Health

Warning signs in your breath that mean you may have high cholesterol


High cholesterol levels are considered an indicator of heart and other circulatory diseases which are responsible for a quarter of UK deaths. An expert reveals the warning signs to look out for

Signs in your breath, arms and jaw can indicate high cholesterol

Dubbed a silent killer due to the lack of symptoms, high cholesterol either runs in the family or is caused by lifestyle choices – such as by eating fatty food, not exercising enough, smoking and drinking alcohol.

When your cholesterol levels are high, it can cause your blood vessels to thicken and cut off blood supply to the heart and brain.

But since there tends to be no symptoms, people often don’t realise that their cholesterol is high until its too late.

If left untreated, high cholesterol can result in health emergencies like a heart attack or stroke.

Though signs may be hard to spot, there might be some indications of a blockage caused by high cholesterol.

How is your breathing pattern a sign of high cholesterol?








The first sign of high cholesterol is often a heart attack or stroke
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The first sign of high cholesterol tends to be a heart attack or stroke, often caused by a large blockage in your artery.

The American College of Cardiology Foundation advises that we can keep an eye out for symptoms like chest pain, pain in the arms or jaw, nausea, sweating, or shortness of breath.

These issues usually occur when blood supply to the heart or brain is slowed or blocked, so it’s best to contact your GP for a cholesterol test if you’ve noticed any of these signs.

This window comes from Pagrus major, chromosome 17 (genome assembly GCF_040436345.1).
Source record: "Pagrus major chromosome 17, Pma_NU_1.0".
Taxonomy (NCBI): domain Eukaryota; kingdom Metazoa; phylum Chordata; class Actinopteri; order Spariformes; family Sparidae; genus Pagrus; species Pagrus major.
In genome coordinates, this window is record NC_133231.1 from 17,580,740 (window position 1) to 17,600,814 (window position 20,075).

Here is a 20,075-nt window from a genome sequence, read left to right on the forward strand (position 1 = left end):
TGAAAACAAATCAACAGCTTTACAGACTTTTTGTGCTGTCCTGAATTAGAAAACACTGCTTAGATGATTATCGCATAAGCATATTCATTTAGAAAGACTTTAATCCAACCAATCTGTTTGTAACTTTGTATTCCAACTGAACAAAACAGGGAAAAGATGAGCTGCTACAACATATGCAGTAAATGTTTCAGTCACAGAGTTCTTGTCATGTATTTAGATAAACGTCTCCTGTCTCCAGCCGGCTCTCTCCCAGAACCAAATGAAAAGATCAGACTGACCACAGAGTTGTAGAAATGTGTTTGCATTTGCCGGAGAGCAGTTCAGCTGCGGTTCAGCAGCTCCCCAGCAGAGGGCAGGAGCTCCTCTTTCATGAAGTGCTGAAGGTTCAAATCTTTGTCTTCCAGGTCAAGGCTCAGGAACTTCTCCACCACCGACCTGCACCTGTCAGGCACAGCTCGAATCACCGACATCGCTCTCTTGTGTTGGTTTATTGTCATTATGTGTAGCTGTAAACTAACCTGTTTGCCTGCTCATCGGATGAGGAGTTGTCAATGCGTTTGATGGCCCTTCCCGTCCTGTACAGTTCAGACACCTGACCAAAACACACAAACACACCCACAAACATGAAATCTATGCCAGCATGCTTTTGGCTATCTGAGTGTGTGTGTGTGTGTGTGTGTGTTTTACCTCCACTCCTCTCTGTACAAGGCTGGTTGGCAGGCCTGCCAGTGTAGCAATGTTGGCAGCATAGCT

How to test for high cholesterol?








A blood test can help you find out if you high cholesterol
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Image:

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You can find out if you have high cholesterol through a blood test. If you’re over 40, you may be able to have a test during your NHS health check,

Dr Rhianna McClymont, Lead GP at Livi , the digital healthcare provider, said: “There are generally no outward signs of a problem – that’s why it’s often best to get tested.

“Your GP can measure cholesterol using a blood test and will consider your age, sex, weight, blood pressure, personal and family medical history before deciding on an action.”

How to lower your cholesterol?

Dr. McClymont gives the following tips to lower your cholesterol :

1. Cut back on saturated fats

Saturated fats are found in meats, cheese, vegetable oils and other animal- based foods. Cutting back on your saturated fat intake could reduce the risk of heart disease by 17 percent, and reducing the amount of fats you use could lower it by as much as 30 percent.

2. Eat more fibre

Dr. McClymont says eating three grams of soluble fibre a day – the amount you get from three apples – can help lower cholesterol. Other fibre-rich food she suggests include wholegrain versions of foods, like cereals, pasta and bread, as well as beans, oats, fruit and vegetables into your diet.



3. Exercise regularly

Just two hours exercise like aerobics in your week reduce the risk of heart disease by 7.6 percent in women and 5.1 percent in men. It also helps to increase your levels of HDL cholesterol, which is the form that protects your heart.

4. Eat home cooking instead of junk food

Processed foods are high in saturated fats, refined grains, added sugars and salt, so instead cook from scratch and use fresh ingredients where possible.

Dr McClymont advises that its worth trying more plant-based, Mediterranean-style diet which includes brightly coloured fruits, vegetables and wholegrains, alongside servings of fish and healthy fats, like olive oil, can reduce blood cholesterol by up to 15 percent.

She added: “If diet and lifestyle changes aren’t enough, your doctor might prescribe you a statin, as they block production of the harmful LDL cholesterol.”


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